The Butcher’s Daughter follows a Tudor English girl, Agnes Peppin, from the cocoon of her youth in her small market town, to consignment to a nunnery after an out-of-wedlock pregnancy, through to her wiser, bittersweet middle years—or, her thirties.
The story takes place during “the bitter spring of 1539.” The grand Shaftesbury Abbey’s walls are smashed, and Agnes and the other sisters, some of them senile and frail, must forge new lives.
Even as a novice, Agnes chafes against the strictures of her sex and class. In this unabashedly feminist novel, her internal dialogues, words, and actions describe unexpected reserves of strength, smarts, and acid wit that fortify her.
The Tudor period was a tumultuous and earthy time, and Glendinning packs her heroine’s salad days with vibrant, sensual descriptions of living conditions, festivals, and religious customs, as well as encounters with historical figures, like the odious royal rent collector Sir John Tregonwell and flawed and impulsive rebel leader Sir Thomas Wyatt the Younger.
Agnes’s acerbic and surprisingly modern observations about society are a delightful and an unexpected counterpoint. She sees through the nuns of aristocratic backgrounds whose moral scruples and compassion are limited to public displays. She learns to hold her tongue when her admired abbess kowtows to Tregonwell’s demands and excuses his sexual harassment.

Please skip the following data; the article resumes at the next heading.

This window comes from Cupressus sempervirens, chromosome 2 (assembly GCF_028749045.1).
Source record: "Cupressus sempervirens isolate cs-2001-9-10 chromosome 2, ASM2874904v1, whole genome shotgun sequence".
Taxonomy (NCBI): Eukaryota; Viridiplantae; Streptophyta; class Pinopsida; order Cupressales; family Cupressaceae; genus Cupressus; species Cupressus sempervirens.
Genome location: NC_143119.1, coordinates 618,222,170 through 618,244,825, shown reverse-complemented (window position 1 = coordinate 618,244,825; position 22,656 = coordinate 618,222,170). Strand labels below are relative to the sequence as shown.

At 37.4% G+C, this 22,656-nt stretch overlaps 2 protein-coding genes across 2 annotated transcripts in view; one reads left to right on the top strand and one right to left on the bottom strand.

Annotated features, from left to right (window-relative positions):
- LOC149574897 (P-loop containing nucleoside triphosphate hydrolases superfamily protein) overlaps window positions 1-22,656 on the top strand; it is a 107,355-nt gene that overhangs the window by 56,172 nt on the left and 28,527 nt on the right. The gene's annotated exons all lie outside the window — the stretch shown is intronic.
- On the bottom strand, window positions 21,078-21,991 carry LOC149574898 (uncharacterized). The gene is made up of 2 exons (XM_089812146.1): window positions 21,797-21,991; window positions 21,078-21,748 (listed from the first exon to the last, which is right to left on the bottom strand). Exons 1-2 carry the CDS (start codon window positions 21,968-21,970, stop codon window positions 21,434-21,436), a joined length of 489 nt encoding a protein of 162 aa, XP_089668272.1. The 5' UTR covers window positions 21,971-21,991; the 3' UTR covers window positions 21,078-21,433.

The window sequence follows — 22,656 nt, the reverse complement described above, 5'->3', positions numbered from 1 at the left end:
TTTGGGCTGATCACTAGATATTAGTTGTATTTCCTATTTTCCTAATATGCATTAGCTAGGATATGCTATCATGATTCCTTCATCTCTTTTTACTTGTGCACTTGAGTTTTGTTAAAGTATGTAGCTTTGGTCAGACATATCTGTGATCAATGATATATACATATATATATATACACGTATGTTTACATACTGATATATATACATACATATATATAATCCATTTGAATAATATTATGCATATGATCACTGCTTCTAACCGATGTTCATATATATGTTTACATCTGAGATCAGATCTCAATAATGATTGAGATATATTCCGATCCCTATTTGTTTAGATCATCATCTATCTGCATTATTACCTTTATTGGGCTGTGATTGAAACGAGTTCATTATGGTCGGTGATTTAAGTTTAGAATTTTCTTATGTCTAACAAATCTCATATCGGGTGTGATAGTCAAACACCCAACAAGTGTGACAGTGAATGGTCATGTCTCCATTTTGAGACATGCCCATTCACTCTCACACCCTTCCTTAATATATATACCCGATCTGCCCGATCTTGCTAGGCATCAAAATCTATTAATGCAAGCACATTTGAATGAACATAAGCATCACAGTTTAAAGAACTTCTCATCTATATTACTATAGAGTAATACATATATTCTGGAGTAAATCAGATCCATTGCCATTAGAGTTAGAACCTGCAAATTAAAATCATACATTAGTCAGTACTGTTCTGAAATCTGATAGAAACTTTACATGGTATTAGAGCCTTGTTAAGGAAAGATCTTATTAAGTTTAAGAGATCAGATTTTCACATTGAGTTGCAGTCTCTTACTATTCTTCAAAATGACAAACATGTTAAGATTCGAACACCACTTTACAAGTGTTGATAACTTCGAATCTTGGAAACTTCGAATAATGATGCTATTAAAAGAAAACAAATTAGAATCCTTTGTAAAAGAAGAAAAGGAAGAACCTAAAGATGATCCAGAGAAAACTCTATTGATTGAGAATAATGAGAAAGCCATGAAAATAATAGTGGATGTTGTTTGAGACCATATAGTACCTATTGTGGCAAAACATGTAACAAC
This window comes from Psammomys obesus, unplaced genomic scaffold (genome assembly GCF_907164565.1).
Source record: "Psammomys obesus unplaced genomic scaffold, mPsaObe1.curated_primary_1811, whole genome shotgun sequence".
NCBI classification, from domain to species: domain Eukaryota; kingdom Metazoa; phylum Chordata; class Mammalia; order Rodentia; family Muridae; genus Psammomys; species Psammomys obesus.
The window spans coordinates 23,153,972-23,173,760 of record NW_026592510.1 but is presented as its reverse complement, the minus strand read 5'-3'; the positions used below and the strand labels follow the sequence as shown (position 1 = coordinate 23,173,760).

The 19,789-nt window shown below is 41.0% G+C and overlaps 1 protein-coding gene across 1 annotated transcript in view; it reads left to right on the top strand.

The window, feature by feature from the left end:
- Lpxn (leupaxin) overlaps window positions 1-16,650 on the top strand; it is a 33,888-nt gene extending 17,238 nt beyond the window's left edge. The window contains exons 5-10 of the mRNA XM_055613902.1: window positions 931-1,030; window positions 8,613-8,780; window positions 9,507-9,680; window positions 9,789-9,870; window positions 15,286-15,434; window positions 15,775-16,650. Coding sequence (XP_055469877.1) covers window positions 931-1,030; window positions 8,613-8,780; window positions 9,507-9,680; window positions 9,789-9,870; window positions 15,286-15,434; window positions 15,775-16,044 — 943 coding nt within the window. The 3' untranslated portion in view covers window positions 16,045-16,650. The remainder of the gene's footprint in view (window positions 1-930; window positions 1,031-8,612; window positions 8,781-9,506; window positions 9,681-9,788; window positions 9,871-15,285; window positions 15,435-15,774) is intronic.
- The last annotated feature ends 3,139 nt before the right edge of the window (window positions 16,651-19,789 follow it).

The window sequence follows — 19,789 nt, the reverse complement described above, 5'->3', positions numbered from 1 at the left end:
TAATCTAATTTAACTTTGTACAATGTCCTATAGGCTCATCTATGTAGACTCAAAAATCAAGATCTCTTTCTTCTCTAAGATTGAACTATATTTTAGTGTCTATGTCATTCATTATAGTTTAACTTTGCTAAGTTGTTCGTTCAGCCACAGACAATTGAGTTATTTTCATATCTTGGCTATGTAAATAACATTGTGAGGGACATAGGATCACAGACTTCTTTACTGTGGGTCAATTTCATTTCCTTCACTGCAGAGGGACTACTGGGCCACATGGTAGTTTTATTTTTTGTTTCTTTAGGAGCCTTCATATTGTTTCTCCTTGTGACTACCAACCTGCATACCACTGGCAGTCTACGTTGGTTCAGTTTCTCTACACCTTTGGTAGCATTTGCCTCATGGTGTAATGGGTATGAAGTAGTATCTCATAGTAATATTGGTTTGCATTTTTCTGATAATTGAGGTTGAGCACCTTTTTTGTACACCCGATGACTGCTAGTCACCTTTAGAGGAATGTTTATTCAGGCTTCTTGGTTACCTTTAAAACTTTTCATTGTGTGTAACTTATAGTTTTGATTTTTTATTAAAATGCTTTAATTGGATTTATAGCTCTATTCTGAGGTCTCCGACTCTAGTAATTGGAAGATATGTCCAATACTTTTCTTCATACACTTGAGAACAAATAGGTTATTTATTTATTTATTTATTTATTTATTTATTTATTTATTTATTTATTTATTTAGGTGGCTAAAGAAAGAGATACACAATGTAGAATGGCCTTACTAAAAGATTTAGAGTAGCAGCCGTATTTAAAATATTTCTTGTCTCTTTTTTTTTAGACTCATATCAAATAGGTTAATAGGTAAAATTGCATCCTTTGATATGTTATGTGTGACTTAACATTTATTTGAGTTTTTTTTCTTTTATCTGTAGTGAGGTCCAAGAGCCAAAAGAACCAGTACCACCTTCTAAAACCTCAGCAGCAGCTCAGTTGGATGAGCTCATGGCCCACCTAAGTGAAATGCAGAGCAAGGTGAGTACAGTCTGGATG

There are obvious, disheartening parallels from this ruthless and unsettled era to contemporary kleptocracy, misplaced blame for sexual and domestic violence against women, and breakdown in civil and societal norms. However, this elegant, intelligent, compulsively entertaining historical novel also demonstrates the power of individuals with inner strength and determination to work for change.
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